Two leading energy academics from the Australian National University have predicted that Australia’s overall greenhouse gas emissions will fall over the next few years, driven by surging investment in renewable energy projects, in an analysis that has been widely panned by senior figures in the clean energy sector.
Professor Andrew Blakers and Dr Matthew Stocks have made the prediction in a new analysis published by the university, that is likely to be leapt upon by the Morrison Government as proof that its policies are working. But the analysis simply reinforces how much more could and must be done given the technologies at hand.
“This is a message of hope for reducing our emissions at low cost,” professor Blakers said.
“Solar and wind energy offers the cheapest way to make deep cuts in emissions because of their low and continually falling cost.”
Under the Coalition government, Australia’s overall greenhouse gas emissions have been increasing since it canned the carbon price, despite substantial falls in emissions from the electricity sector driven by renewables.
The problem is that the greenhouse gas emissions reductions driven by the record investment in renewable energy projects has been more than offset by growth in emissions from the expansion in liquified natural gas for the export market.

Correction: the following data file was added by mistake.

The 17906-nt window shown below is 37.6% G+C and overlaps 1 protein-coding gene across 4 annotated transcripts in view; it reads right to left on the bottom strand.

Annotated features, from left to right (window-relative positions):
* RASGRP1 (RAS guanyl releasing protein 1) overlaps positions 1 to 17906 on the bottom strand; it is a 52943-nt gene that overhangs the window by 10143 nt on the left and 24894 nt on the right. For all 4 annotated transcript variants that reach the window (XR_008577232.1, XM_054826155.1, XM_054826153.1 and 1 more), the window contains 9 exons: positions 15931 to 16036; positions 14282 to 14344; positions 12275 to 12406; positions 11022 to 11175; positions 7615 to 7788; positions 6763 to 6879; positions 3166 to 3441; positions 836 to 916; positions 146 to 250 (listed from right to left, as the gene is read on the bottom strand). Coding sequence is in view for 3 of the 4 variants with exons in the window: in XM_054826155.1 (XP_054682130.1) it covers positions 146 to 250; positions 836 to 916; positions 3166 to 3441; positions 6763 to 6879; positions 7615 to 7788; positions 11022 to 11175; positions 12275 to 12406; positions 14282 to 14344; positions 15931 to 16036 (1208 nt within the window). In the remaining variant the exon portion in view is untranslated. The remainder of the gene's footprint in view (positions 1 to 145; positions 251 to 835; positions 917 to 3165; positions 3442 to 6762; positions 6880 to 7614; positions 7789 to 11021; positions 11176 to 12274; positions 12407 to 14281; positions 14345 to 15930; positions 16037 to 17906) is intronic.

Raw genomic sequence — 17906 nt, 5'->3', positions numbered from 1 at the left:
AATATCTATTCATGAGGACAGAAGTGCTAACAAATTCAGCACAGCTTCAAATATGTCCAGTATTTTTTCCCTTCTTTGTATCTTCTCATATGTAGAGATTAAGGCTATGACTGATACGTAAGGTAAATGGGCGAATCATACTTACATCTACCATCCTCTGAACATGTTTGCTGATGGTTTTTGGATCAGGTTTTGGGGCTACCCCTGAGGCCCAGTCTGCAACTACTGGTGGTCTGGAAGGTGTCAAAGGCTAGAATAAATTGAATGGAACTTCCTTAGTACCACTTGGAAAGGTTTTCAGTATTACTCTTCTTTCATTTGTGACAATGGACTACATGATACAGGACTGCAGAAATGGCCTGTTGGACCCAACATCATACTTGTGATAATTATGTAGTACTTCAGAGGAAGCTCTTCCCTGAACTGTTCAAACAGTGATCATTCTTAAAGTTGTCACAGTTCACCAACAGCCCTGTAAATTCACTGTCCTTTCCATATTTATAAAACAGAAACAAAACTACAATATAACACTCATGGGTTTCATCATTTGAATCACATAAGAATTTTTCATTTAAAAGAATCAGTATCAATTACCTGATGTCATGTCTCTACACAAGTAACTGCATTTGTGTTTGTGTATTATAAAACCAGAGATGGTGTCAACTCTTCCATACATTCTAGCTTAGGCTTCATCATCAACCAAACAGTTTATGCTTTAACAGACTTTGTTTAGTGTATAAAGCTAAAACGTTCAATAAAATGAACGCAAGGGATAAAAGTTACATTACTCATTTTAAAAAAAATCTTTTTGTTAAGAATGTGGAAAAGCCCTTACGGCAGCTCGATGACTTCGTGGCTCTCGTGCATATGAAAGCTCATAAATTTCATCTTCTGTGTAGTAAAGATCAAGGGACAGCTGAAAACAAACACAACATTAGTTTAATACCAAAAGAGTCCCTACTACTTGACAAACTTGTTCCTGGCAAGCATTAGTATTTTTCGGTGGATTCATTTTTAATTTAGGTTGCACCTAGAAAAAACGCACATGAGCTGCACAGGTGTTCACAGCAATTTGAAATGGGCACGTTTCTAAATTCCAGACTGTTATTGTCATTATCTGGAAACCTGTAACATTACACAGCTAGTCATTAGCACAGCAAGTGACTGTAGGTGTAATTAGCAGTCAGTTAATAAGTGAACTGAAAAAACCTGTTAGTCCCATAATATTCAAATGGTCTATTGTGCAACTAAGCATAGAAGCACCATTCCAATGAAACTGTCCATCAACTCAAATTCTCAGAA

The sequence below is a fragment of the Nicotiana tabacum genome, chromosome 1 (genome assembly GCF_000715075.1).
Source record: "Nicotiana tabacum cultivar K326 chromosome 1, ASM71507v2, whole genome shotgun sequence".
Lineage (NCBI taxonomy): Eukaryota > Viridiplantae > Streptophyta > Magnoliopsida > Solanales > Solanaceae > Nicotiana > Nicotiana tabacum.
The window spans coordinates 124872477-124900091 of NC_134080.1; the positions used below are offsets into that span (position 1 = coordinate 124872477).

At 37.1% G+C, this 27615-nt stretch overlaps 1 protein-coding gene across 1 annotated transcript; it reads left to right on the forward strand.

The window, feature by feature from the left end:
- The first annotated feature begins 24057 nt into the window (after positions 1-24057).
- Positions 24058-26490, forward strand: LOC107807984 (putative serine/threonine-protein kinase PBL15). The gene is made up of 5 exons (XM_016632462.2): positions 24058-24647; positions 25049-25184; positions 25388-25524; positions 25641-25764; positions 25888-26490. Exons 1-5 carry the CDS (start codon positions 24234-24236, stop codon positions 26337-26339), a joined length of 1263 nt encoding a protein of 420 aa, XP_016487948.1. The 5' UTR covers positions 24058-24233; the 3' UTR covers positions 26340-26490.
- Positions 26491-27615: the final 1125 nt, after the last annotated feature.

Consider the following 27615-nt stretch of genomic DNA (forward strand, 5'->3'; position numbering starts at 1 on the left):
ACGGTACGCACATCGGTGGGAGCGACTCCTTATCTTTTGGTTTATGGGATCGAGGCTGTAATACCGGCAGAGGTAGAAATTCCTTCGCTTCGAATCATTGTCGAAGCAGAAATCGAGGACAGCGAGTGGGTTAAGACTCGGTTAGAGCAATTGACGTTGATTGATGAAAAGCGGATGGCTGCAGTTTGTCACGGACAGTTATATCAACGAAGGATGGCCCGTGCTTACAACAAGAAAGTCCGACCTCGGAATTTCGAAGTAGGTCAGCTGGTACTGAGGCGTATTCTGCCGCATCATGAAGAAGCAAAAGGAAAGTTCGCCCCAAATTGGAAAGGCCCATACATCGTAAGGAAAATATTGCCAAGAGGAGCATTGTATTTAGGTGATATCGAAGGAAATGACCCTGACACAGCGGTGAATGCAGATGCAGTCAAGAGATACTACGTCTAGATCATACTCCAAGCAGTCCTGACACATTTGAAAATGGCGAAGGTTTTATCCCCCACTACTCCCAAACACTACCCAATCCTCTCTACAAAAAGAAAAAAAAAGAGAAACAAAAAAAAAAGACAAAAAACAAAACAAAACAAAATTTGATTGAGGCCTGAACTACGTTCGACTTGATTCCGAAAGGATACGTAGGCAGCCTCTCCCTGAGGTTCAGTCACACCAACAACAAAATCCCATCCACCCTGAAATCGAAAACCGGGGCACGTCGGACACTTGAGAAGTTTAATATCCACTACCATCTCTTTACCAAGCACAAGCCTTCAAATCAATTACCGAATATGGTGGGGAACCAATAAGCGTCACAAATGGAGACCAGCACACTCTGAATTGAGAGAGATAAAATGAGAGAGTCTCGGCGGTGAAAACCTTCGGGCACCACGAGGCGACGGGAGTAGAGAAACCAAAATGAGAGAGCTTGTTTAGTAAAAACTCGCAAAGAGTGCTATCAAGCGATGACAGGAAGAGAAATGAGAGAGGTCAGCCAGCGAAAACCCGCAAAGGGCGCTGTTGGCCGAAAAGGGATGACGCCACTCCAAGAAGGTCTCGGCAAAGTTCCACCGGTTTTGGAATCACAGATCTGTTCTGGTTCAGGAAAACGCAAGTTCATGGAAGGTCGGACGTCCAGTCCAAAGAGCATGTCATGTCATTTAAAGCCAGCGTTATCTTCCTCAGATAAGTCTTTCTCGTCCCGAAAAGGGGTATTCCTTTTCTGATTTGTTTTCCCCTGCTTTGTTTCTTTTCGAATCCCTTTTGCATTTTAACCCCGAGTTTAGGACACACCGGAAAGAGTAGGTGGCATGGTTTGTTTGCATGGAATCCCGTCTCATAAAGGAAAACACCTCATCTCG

But the ANU researchers expect that this trend may reverse, with the current rate of renewable energy development enough to reduce emissions by 10 million tonnes per year, while growth in emissions from LNG projection expected to slow to 3 million tonnes per year. The 7 million tonne gap represents around 1.7 per cent of Australia’s overall emissions and would be sufficient to see them fall.
The prediction is predicated on investment in renewables maintaining its current pace, itself a brave assumption with expectations that investment will slow, as the federal government does not have a renewable energy target beyond 2020.
The ANU analysis has been criticised by many within the clean energy sector including researchers from the Climate Council, who labelled the assumptions used by the ANU academics as “magical thinking”.
“Suggestions that our emissions are set to come down are based on magical thinking and fanciful assumptions. They rely on faith in a government that has done nothing but dampen the spirits of the renewable energy sector,” the Climate Council’s senior researcher Tim Baxter said.
“If the Federal Government actually had a climate policy we could rapidly decarbonise and make great strides. However, in the absence of Federal direction the market will struggle to continue the uptake of renewables.”
Labor climate spokesperson Mark Butler added to the criticism by pointing to comments from Clean Energy Council chief exectutive Kane Thornton who labelled the analysis “ignorant and misleading.”
“Analysis by Professor Andrew Blakers on renewables and emissions projections doesn’t reflect what’s really happening in the renewable energy industry,” Butler said. “Far from the scenario imagined by Professor Blakers, the reality confronting this industry is one of collapsing investment and the loss of thousands of jobs.”